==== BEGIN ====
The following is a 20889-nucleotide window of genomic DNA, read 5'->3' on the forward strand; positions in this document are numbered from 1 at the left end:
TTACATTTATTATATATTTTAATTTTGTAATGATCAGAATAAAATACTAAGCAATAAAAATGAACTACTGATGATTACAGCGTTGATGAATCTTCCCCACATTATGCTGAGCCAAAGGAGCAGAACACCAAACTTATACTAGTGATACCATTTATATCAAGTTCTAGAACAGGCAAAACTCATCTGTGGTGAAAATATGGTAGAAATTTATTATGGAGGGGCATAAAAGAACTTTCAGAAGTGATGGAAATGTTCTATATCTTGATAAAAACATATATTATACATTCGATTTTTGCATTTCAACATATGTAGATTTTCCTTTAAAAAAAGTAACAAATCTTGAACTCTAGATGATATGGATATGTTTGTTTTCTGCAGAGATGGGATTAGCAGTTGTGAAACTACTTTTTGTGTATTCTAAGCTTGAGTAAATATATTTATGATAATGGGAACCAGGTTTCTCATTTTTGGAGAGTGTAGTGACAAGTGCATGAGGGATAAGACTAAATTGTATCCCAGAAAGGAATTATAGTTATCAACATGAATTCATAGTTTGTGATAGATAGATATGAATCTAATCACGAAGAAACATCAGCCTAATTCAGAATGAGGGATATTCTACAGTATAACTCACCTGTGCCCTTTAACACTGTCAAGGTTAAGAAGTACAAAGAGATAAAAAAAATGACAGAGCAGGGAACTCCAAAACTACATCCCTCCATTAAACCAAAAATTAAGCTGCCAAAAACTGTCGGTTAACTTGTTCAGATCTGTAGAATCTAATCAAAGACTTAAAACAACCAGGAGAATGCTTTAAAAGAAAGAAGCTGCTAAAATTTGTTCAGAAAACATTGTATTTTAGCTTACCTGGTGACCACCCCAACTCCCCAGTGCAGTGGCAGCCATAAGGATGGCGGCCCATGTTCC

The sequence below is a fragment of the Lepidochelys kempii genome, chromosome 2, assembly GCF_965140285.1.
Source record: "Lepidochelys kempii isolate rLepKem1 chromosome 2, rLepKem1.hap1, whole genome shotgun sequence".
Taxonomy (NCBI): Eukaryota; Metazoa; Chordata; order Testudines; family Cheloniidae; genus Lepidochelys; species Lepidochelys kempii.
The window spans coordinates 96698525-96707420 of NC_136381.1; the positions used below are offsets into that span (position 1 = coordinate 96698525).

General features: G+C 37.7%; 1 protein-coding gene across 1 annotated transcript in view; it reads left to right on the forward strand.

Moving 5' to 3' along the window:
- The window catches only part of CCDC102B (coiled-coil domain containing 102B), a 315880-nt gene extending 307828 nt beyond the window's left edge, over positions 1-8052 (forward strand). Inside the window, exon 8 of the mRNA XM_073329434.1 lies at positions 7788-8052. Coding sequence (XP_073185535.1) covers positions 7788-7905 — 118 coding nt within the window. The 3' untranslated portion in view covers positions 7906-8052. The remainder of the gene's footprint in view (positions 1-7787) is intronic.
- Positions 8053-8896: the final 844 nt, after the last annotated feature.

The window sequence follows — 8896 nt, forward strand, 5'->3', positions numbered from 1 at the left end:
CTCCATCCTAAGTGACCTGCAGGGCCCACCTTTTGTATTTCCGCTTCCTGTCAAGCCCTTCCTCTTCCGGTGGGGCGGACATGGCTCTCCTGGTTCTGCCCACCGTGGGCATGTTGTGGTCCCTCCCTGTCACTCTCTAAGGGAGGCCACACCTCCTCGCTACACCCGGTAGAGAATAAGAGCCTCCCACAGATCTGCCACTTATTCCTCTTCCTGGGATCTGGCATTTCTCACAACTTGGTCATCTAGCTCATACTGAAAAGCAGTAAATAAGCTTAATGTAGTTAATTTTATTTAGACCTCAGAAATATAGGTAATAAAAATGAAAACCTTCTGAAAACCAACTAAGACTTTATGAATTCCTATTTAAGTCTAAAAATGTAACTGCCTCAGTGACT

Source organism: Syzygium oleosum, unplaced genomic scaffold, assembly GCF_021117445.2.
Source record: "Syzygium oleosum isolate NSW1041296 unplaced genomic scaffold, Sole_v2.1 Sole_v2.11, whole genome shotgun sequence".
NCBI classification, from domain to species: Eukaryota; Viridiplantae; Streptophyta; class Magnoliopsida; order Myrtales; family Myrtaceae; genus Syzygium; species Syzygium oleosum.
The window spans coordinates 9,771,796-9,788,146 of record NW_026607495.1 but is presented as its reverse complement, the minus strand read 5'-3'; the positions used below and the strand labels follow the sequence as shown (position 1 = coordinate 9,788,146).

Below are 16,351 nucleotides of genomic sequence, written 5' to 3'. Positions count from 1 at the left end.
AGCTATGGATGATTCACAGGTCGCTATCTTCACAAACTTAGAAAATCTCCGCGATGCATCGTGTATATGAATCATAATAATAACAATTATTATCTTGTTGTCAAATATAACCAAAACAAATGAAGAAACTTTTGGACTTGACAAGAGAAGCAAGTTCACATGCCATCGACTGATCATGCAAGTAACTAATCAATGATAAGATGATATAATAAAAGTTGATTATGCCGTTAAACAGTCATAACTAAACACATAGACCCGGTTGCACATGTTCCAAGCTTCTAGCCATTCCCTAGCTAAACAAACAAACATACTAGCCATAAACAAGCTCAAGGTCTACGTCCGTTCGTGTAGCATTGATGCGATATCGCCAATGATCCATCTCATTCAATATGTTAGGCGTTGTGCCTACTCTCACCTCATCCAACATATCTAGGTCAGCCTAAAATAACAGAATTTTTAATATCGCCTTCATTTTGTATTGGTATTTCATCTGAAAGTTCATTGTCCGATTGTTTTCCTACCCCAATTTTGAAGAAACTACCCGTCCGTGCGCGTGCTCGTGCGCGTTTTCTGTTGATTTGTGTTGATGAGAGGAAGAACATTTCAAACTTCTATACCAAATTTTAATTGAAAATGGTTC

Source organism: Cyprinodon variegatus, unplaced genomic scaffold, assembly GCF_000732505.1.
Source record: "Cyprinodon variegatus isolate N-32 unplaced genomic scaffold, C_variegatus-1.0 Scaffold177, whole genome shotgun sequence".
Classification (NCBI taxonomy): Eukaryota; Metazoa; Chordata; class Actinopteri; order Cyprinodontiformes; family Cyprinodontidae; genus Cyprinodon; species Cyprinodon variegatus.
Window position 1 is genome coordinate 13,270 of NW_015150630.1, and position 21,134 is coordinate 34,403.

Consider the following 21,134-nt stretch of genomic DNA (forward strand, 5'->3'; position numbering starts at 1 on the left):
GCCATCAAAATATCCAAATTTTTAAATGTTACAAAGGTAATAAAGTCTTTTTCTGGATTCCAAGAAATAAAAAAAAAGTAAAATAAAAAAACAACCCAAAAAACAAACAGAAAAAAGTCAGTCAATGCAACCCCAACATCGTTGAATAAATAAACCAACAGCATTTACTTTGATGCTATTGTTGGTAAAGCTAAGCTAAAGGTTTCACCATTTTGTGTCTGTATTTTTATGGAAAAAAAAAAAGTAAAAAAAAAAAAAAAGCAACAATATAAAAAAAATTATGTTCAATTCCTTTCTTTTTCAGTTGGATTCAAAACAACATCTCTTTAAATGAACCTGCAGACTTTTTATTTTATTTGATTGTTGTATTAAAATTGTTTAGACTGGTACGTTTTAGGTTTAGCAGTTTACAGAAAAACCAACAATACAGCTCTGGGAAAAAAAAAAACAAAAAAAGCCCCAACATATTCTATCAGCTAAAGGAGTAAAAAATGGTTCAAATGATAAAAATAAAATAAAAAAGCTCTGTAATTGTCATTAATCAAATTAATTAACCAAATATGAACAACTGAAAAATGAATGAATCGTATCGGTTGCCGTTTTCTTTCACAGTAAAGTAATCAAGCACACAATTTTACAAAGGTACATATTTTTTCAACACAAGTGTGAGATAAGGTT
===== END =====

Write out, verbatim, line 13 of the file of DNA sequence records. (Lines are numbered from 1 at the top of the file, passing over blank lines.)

Source organism: Syzygium oleosum, unplaced genomic scaffold, assembly GCF_021117445.2.